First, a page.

If there was one thing I never expected from a game in the dark Shin Megami Tensei series, it was that there would be a dancing game spin-off. Seriously, the fact that Persona 4: Dancin’ All Night exists still blows my mind with confusion.
…But, this isn’t about Dancin’ All Night. This is about Persona 4 Arena Ultimax, the sequel to the 2D fighting game Persona 4 Arena… which is about the last thing I expected as a sequel to a hardcore 80 hour RPG. Persona 4 Arena ended up being quite a good fighting game, with deep but easy to learn mechanics that fans of both genres can enjoy, and a beefy Story Mode to appease fans of the original Persona 4. Ultimax looks to finish the cliffhanger left at the end of Arena, with a bunch of mechanical tweaks and new characters to satisfy fans of both the fighting game side and the RPG side of this rather unique combination.
Ultimax picks up about a day after the events of Persona 4 Arena, wherein the cast of Persona 4 (and some of the characters from Persona 3) saved Labrys from the TV World. The characters were never left with an answer as to who started the incident… but they don’t have to wait long, as that night Inaba is covered in a red fog and an ultimatum is made: Fight and become the champion in the P-1 Climax before the end of the hour, or the world will end.
Rather than have a separate storyline for each playable character like in Persona 4 Arena, Ultimax merely splits the story into two episodes: Episode P4 and Episode P3. This is a big improvement over the first Arena, as each story in the first game was essentially the same tale with very slight differences, and having to complete a great deal of them before seeing the real conclusion made the rather flimsy storytelling more redundant and frustrating than it needed to be.
Unfortunately, though, it seems the overall story quality has taken a bit of a nosedive, despite Arc System‘s attempts to streamline the plot. In what feels like an attempt to better tie Persona 3‘s and Persona 4‘s plot lines, the story of Ultimax really feels like it stretches what the plot already had going for it, and threw in some weird plot twists that feel forced and so out of left field that they’re mostly unsatisfying at best, and just bad at their worst. Still, though, the story is decent enough that the average Persona 4 or 3 fan will get something out of it.
Ultimax‘s true strength is in its intricate and immensely fun fighting system. It’s the very definition of ‘easy to learn, tough to master’: With the existence of auto-combos and Bursts (which can cancel practically any combo your opponent is executing), the game is very friendly to newbies… but with various versions of the same moves that do more damage if you correctly input commands and Shadow versions of each character that remove the auto-combo and Burst ‘training wheels’ so to speak, there’s plenty of depth for the fighting game fanatic to delve into.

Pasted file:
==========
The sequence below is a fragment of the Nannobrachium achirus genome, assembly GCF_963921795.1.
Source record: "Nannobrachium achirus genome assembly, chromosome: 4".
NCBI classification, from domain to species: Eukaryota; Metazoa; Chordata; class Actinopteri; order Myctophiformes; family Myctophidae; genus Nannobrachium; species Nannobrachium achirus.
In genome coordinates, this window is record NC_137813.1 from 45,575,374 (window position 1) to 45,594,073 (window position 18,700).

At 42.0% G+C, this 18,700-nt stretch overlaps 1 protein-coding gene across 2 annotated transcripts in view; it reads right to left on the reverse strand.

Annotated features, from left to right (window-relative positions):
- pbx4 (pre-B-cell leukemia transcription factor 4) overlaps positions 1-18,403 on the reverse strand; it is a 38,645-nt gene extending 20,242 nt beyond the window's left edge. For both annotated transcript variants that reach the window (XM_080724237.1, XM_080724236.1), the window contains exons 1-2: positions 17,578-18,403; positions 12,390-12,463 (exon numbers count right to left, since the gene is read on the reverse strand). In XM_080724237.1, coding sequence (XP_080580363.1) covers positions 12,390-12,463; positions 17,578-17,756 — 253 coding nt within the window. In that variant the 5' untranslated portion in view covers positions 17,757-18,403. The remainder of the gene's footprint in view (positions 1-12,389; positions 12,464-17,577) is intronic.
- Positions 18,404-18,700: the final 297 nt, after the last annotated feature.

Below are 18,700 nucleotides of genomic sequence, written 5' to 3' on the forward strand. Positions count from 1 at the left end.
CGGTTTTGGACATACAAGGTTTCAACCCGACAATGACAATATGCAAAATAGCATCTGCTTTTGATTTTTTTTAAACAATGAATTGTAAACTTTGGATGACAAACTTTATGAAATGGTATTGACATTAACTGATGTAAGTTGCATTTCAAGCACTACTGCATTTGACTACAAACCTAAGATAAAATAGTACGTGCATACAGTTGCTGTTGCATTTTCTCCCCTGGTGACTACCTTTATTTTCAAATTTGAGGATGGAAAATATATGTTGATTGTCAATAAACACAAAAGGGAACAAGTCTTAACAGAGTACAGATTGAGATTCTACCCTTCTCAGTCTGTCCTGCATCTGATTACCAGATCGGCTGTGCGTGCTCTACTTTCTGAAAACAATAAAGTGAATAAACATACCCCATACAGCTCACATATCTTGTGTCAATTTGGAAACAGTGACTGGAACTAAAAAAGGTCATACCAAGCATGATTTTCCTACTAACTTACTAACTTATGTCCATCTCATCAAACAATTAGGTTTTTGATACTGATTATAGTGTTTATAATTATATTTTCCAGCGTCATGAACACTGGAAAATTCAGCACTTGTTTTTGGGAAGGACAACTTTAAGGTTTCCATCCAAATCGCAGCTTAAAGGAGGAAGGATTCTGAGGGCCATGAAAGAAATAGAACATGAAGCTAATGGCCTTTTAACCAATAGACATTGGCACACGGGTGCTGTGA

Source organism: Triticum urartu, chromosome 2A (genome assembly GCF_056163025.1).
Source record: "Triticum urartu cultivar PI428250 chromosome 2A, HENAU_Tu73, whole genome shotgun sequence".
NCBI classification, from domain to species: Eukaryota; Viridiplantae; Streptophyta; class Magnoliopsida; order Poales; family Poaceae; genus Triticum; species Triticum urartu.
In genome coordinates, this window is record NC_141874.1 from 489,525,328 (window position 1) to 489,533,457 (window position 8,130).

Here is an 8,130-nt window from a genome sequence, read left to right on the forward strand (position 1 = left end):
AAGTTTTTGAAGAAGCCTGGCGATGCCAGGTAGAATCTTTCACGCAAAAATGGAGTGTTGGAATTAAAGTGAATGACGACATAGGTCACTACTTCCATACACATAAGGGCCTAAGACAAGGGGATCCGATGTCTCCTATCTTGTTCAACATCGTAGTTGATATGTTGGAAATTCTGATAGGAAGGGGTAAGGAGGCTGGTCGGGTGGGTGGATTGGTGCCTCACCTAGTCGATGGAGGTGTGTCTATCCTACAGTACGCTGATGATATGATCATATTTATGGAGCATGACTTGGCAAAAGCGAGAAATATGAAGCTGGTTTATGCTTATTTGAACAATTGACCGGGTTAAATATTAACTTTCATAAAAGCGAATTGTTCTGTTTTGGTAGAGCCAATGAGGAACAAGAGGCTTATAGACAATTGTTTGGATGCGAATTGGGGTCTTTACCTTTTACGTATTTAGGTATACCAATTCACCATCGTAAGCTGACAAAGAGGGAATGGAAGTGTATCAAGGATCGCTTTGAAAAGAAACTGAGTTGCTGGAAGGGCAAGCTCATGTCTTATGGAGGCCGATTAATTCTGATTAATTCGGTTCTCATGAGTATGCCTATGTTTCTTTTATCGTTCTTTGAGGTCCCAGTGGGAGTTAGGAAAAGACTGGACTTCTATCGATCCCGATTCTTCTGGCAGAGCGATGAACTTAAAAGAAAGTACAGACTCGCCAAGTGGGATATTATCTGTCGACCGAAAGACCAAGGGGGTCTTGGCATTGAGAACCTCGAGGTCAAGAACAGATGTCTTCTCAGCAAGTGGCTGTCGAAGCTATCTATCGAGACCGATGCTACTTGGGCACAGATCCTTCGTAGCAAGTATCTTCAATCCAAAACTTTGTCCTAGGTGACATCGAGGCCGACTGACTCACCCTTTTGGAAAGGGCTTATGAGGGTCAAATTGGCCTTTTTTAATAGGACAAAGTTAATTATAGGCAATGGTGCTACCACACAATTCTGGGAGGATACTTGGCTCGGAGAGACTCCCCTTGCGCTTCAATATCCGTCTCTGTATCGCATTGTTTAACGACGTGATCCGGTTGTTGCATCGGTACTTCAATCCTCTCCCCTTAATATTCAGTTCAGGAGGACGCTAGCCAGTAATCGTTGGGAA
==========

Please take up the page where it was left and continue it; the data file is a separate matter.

Persona 4 Arena Ultimax also has a plethora of game modes to keep you busy. In addition to the Story Mode, there’s the Arcade Mode that lets you brawl with little exposition, a Score Attack Mode that challenges you to do better, and the usual Online and Practice Modes. The real star, though, is the new Golden Arena mode. In it, you work through ‘dungeons’, fighting enemies of varying levels with different abilities that you have to conquer. As you work through them, your character will gain experience, and eventually level up themselves, learning new abilities and being forced to get rid of old ones… much like the Persona games themselves. It’s really a lot of fun, and re-injects a lot of that RPG flavor from the Persona games into Ultimax.
All of the new characters (which are mostly Persona 3 characters, though Rise also makes the cut as a new fighter) are unique and a blast to play as. As mentioned before, every character’s Shadow form also adds to the game considerably, especially as an option for those who want to try more risky play styles. Finally, small tweaks, like everyone having a different number of Persona summons available, help to diversify the cast even more by playing to their strengths and weaknesses.
If you loved Persona 4 Arena, go to your nearest game store (or PSN/XBLA) and grab this game right this second, as Ultimax is a superior sequel. If you like Arc System‘s fighting games in general, this also is a must grab–the online community is strong, and there’s plenty to delve into without even caring about the game’s Story Mode. Other fighting games coming out this Fall have some stiff competition, as Ultimax will be a very tough opponent to beat.